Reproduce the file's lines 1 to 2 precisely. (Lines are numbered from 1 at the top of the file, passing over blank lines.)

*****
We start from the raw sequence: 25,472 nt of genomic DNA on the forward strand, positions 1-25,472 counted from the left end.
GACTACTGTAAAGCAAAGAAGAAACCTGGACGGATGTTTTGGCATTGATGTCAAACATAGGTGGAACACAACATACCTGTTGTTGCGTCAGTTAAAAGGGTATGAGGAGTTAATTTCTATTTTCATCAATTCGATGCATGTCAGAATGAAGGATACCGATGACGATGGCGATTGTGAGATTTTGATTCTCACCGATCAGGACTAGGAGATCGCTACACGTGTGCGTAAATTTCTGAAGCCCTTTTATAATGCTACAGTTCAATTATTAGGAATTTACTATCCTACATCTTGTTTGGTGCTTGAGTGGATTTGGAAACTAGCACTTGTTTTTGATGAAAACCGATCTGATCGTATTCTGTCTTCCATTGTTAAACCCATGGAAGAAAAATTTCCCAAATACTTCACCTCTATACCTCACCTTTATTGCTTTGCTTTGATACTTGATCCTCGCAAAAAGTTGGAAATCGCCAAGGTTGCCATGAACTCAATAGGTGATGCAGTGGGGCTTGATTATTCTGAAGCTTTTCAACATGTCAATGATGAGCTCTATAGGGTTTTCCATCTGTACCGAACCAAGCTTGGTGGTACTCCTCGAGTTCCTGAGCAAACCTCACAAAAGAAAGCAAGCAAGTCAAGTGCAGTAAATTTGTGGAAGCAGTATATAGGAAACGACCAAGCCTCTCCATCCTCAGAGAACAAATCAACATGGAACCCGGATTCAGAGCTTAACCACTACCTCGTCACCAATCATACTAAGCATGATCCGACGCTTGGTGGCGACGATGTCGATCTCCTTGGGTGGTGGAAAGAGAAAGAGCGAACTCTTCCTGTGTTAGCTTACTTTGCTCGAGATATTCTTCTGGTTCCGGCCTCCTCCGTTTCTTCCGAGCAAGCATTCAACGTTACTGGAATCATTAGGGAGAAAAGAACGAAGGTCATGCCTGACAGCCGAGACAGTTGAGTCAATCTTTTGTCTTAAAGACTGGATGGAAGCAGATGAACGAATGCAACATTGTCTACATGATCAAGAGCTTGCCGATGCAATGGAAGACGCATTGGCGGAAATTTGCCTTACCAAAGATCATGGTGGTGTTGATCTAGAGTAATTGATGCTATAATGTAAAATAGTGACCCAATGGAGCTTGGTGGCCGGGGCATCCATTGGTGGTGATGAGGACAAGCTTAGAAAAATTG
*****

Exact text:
We start from the raw sequence: 25,472 nt of genomic DNA on the forward strand, positions 1-25,472 counted from the left end.
GACTACTGTAAAGCAAAGAAGAAACCTGGACGGATGTTTTGGCATTGATGTCAAACATAGGTGGAACACAACATACCTGTTGTTGCGTCAGTTAAAAGGGTATGAGGAGTTAATTTCTATTTTCATCAATTCGATGCATGTCAGAATGAAGGATACCGATGACGATGGCGATTGTGAGATTTTGATTCTCACCGATCAGGACTAGGAGATCGCTACACGTGTGCGTAAATTTCTGAAGCCCTTTTATAATGCTACAGTTCAATTATTAGGAATTTACTATCCTACATCTTGTTTGGTGCTTGAGTGGATTTGGAAACTAGCACTTGTTTTTGATGAAAACCGATCTGATCGTATTCTGTCTTCCATTGTTAAACCCATGGAAGAAAAATTTCCCAAATACTTCACCTCTATACCTCACCTTTATTGCTTTGCTTTGATACTTGATCCTCGCAAAAAGTTGGAAATCGCCAAGGTTGCCATGAACTCAATAGGTGATGCAGTGGGGCTTGATTATTCTGAAGCTTTTCAACATGTCAATGATGAGCTCTATAGGGTTTTCCATCTGTACCGAACCAAGCTTGGTGGTACTCCTCGAGTTCCTGAGCAAACCTCACAAAAGAAAGCAAGCAAGTCAAGTGCAGTAAATTTGTGGAAGCAGTATATAGGAAACGACCAAGCCTCTCCATCCTCAGAGAACAAATCAACATGGAACCCGGATTCAGAGCTTAACCACTACCTCGTCACCAATCATACTAAGCATGATCCGACGCTTGGTGGCGACGATGTCGATCTCCTTGGGTGGTGGAAAGAGAAAGAGCGAACTCTTCCTGTGTTAGCTTACTTTGCTCGAGATATTCTTCTGGTTCCGGCCTCCTCCGTTTCTTCCGAGCAAGCATTCAACGTTACTGGAATCATTAGGGAGAAAAGAACGAAGGTCATGCCTGACAGCCGAGACAGTTGAGTCAATCTTTTGTCTTAAAGACTGGATGGAAGCAGATGAACGAATGCAACATTGTCTACATGATCAAGAGCTTGCCGATGCAATGGAAGACGCATTGGCGGAAATTTGCCTTACCAAAGATCATGGTGGTGTTGATCTAGAGTAATTGATGCTATAATGTAAAATAGTGACCCAATGGAGCTTGGTGGCCGGGGCATCCATTGGTGGTGATGAGGACAAGCTTAGAAAAATTG